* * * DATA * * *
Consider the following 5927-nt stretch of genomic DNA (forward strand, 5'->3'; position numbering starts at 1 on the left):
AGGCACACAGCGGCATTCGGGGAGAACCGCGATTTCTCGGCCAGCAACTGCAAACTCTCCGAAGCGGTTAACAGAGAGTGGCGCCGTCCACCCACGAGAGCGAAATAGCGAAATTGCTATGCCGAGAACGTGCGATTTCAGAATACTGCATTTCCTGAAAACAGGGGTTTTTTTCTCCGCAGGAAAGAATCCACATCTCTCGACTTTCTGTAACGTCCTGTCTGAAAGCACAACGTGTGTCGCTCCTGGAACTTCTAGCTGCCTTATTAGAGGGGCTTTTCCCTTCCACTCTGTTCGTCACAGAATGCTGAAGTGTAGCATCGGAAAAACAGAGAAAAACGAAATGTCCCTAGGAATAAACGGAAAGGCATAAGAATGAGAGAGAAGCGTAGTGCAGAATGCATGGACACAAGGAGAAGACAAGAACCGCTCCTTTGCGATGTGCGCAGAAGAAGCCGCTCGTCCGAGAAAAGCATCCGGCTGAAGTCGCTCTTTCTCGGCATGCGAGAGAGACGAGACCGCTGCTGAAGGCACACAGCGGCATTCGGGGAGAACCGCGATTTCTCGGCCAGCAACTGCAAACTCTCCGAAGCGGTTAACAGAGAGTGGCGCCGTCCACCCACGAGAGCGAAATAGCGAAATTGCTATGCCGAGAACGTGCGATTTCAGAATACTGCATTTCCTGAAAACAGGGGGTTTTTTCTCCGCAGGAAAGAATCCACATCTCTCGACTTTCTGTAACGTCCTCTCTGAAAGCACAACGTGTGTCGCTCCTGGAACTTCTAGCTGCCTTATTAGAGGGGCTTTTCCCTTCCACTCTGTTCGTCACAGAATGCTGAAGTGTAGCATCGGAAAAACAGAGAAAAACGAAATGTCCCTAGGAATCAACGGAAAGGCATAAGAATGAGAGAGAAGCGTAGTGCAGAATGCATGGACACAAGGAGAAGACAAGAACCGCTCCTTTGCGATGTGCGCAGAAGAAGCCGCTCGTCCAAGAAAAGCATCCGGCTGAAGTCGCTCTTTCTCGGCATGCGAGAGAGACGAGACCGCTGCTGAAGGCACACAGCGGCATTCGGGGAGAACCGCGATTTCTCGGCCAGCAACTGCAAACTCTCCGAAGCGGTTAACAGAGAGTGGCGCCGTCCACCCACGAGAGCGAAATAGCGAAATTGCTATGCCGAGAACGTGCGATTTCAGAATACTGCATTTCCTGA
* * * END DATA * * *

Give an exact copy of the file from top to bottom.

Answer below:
Consider the following 5927-nt stretch of genomic DNA (forward strand, 5'->3'; position numbering starts at 1 on the left):
AGGCACACAGCGGCATTCGGGGAGAACCGCGATTTCTCGGCCAGCAACTGCAAACTCTCCGAAGCGGTTAACAGAGAGTGGCGCCGTCCACCCACGAGAGCGAAATAGCGAAATTGCTATGCCGAGAACGTGCGATTTCAGAATACTGCATTTCCTGAAAACAGGGGTTTTTTTCTCCGCAGGAAAGAATCCACATCTCTCGACTTTCTGTAACGTCCTGTCTGAAAGCACAACGTGTGTCGCTCCTGGAACTTCTAGCTGCCTTATTAGAGGGGCTTTTCCCTTCCACTCTGTTCGTCACAGAATGCTGAAGTGTAGCATCGGAAAAACAGAGAAAAACGAAATGTCCCTAGGAATAAACGGAAAGGCATAAGAATGAGAGAGAAGCGTAGTGCAGAATGCATGGACACAAGGAGAAGACAAGAACCGCTCCTTTGCGATGTGCGCAGAAGAAGCCGCTCGTCCGAGAAAAGCATCCGGCTGAAGTCGCTCTTTCTCGGCATGCGAGAGAGACGAGACCGCTGCTGAAGGCACACAGCGGCATTCGGGGAGAACCGCGATTTCTCGGCCAGCAACTGCAAACTCTCCGAAGCGGTTAACAGAGAGTGGCGCCGTCCACCCACGAGAGCGAAATAGCGAAATTGCTATGCCGAGAACGTGCGATTTCAGAATACTGCATTTCCTGAAAACAGGGGGTTTTTTCTCCGCAGGAAAGAATCCACATCTCTCGACTTTCTGTAACGTCCTCTCTGAAAGCACAACGTGTGTCGCTCCTGGAACTTCTAGCTGCCTTATTAGAGGGGCTTTTCCCTTCCACTCTGTTCGTCACAGAATGCTGAAGTGTAGCATCGGAAAAACAGAGAAAAACGAAATGTCCCTAGGAATCAACGGAAAGGCATAAGAATGAGAGAGAAGCGTAGTGCAGAATGCATGGACACAAGGAGAAGACAAGAACCGCTCCTTTGCGATGTGCGCAGAAGAAGCCGCTCGTCCAAGAAAAGCATCCGGCTGAAGTCGCTCTTTCTCGGCATGCGAGAGAGACGAGACCGCTGCTGAAGGCACACAGCGGCATTCGGGGAGAACCGCGATTTCTCGGCCAGCAACTGCAAACTCTCCGAAGCGGTTAACAGAGAGTGGCGCCGTCCACCCACGAGAGCGAAATAGCGAAATTGCTATGCCGAGAACGTGCGATTTCAGAATACTGCATTTCCTGA